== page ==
Wednesday, October 10, 2001

City loosens policies
on public gatherings

It agrees to cut time to process
applications in an ACLU settlement

By Gordon Y.K. Pang

The city has agreed to ease restrictions on public demonstrations and parades as part of a settlement with the American Civil Liberties Union of Hawaii.

The organization had filed a lawsuit objecting to city policies in response to last May's Asian Development Bank meeting. It was filed on behalf of ADBWatch, an umbrella organization of groups protesting the globalization practices of the ADB.

Among the key changes is relaxation of the time it takes to obtain permits for parades in public thoroughfares and gatherings in public parks.

Applications for parade permits now can be granted as near as five days in advance instead of 40 days. Gatherings in public parks now will be allowed on three working days notice rather than three weeks and as little as 24 hours for events prompted by current affairs.

The city also is agreeing to waive the $500,000 general liability insurance for parades on those unable to obtain it or pay for it, or require money deposits for public assemblies in public parks.

Much of the issues raised already had been addressed by a federal court consent decree granted before the May 7-11 ADB conference, said ACLU legal director Brent White.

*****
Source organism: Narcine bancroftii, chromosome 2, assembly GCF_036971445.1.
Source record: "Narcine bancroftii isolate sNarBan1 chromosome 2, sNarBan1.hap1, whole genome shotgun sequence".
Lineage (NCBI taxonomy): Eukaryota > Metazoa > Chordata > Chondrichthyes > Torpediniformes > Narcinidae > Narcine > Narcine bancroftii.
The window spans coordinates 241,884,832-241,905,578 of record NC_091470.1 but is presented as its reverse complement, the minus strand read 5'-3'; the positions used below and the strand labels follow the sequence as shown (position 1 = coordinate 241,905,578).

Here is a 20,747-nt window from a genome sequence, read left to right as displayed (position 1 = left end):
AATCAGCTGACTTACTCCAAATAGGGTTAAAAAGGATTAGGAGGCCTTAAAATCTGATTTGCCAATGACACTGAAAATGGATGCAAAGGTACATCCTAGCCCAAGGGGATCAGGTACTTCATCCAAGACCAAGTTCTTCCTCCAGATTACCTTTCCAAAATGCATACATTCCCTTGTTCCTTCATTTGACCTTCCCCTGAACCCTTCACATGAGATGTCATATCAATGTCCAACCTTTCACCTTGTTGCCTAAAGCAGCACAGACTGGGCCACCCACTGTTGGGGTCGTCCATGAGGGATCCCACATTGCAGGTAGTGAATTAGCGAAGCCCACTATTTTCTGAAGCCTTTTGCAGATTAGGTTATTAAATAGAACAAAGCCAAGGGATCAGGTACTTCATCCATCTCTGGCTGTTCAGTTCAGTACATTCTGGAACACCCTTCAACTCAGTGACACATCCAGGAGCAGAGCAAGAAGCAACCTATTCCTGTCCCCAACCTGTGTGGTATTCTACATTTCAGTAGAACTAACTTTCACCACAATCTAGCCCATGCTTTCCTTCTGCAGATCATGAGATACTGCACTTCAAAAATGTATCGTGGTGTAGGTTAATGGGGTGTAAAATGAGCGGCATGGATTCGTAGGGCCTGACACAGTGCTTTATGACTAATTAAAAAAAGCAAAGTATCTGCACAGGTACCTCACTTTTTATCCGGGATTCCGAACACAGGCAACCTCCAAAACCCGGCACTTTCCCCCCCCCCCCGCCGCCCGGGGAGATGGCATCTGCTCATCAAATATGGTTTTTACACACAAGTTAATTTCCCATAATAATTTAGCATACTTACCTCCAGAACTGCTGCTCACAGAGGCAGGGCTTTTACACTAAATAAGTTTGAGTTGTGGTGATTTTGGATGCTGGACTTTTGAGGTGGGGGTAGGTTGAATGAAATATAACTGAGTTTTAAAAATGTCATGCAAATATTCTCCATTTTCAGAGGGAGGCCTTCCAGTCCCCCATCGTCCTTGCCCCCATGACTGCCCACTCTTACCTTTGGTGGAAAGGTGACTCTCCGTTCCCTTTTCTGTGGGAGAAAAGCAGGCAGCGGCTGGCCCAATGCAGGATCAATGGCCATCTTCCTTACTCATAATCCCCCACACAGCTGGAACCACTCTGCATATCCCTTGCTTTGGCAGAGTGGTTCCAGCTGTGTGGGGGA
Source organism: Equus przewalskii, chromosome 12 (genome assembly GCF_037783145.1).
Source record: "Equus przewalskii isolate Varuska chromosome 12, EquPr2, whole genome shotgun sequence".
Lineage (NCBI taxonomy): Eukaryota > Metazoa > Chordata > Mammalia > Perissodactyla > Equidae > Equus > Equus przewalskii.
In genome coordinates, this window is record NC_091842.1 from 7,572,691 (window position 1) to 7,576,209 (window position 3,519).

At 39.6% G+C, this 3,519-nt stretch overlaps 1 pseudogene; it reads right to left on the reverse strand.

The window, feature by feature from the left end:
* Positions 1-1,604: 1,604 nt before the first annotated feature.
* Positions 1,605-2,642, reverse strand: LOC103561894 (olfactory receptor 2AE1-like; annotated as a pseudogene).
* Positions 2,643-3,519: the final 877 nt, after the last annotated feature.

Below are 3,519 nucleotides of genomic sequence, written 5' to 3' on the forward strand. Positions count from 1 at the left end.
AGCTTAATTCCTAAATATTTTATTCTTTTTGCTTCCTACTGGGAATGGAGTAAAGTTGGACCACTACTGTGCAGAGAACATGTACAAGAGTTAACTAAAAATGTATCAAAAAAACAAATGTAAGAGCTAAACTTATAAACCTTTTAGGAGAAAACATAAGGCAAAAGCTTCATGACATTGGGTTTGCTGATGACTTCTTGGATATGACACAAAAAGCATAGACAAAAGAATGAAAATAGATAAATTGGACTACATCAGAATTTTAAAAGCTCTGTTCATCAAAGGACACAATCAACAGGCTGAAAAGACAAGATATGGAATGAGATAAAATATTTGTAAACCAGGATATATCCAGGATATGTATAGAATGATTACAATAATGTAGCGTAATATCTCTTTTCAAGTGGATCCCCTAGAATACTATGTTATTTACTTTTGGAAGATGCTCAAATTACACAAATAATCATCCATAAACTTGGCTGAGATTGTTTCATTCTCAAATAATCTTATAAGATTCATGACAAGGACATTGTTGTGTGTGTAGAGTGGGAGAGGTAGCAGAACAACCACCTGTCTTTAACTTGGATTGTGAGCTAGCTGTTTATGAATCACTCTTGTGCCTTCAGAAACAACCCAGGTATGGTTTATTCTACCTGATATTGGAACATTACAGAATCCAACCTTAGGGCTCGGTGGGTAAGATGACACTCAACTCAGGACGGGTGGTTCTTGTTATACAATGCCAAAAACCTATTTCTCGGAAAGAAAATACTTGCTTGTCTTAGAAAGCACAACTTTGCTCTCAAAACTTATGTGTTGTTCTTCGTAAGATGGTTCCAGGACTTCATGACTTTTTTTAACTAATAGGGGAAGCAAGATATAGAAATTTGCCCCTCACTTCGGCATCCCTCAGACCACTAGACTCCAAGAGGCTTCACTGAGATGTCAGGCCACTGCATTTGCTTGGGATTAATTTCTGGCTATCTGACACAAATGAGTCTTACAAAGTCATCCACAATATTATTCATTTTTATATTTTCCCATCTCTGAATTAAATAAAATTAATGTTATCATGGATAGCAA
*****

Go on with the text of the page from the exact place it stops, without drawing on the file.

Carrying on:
"I think the ordinances just hadn't been updated to keep up with current constitutional law," White said. "It was a matter of the city realizing that that these were indefensible provisions, and so they had to take them out."

The antiquated measures stayed on the books, White said, "I think because no one complained for so long and until someone complains, these things continue."

Greg Swartz, deputy corporation counsel, concurred that most issues dealing with the ADB meetings were settled before the May conference and a staged march and demonstration by 500 protesters. The parade permit allowed for up to 7,000.

"The stipulations we put together merely put it in writing for further events," Swartz said.

"Our primary emphasis was not trying to impose conditions on ADB marchers, but to ensure the safety," of both meeting attendees and protesters, Swartz said

Some of the changes agreed to by the city require amendments to existing ordinances. "We will follow up as necessary," Swartz said.

White said he and city attorneys did not have a difficult time agreeing to the changes.

"They had to be dragged to the table partly by the courts and partly by us but once we were there it was much easier," he said.

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